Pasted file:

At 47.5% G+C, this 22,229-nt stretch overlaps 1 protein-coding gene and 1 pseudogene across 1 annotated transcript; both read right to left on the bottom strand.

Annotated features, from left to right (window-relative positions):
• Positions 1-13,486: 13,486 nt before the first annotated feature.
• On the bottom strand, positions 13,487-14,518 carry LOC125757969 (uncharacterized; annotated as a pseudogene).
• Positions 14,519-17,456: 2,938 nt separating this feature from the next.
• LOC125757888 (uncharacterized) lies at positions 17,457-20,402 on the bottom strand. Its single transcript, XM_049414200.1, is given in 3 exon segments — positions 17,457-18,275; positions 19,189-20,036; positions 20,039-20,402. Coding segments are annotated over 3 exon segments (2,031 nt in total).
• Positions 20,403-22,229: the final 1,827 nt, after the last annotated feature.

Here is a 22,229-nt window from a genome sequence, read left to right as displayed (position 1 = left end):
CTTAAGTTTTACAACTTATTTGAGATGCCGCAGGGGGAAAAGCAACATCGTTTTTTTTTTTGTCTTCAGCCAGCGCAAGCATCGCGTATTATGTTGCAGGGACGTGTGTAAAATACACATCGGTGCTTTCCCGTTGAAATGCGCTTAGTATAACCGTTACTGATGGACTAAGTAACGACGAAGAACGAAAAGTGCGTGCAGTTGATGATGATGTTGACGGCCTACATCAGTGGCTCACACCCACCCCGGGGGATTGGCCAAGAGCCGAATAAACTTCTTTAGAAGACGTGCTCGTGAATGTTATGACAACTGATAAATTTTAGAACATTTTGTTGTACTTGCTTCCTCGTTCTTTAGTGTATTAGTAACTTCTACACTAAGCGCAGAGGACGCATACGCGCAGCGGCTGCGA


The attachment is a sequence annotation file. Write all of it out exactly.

At 47.5% G+C, this 22,229-nt stretch overlaps 1 protein-coding gene and 1 pseudogene across 1 annotated transcript; both read right to left on the bottom strand.

Annotated features, from left to right (window-relative positions):
• Positions 1-13,486: 13,486 nt before the first annotated feature.
• On the bottom strand, positions 13,487-14,518 carry LOC125757969 (uncharacterized; annotated as a pseudogene).
• Positions 14,519-17,456: 2,938 nt separating this feature from the next.
• LOC125757888 (uncharacterized) lies at positions 17,457-20,402 on the bottom strand. Its single transcript, XM_049414200.1, is given in 3 exon segments — positions 17,457-18,275; positions 19,189-20,036; positions 20,039-20,402. Coding segments are annotated over 3 exon segments (2,031 nt in total).
• Positions 20,403-22,229: the final 1,827 nt, after the last annotated feature.

Here is a 22,229-nt window from a genome sequence, read left to right as displayed (position 1 = left end):
CTTAAGTTTTACAACTTATTTGAGATGCCGCAGGGGGAAAAGCAACATCGTTTTTTTTTTTGTCTTCAGCCAGCGCAAGCATCGCGTATTATGTTGCAGGGACGTGTGTAAAATACACATCGGTGCTTTCCCGTTGAAATGCGCTTAGTATAACCGTTACTGATGGACTAAGTAACGACGAAGAACGAAAAGTGCGTGCAGTTGATGATGATGTTGACGGCCTACATCAGTGGCTCACACCCACCCCGGGGGATTGGCCAAGAGCCGAATAAACTTCTTTAGAAGACGTGCTCGTGAATGTTATGACAACTGATAAATTTTAGAACATTTTGTTGTACTTGCTTCCTCGTTCTTTAGTGTATTAGTAACTTCTACACTAAGCGCAGAGGACGCATACGCGCAGCGGCTGCGA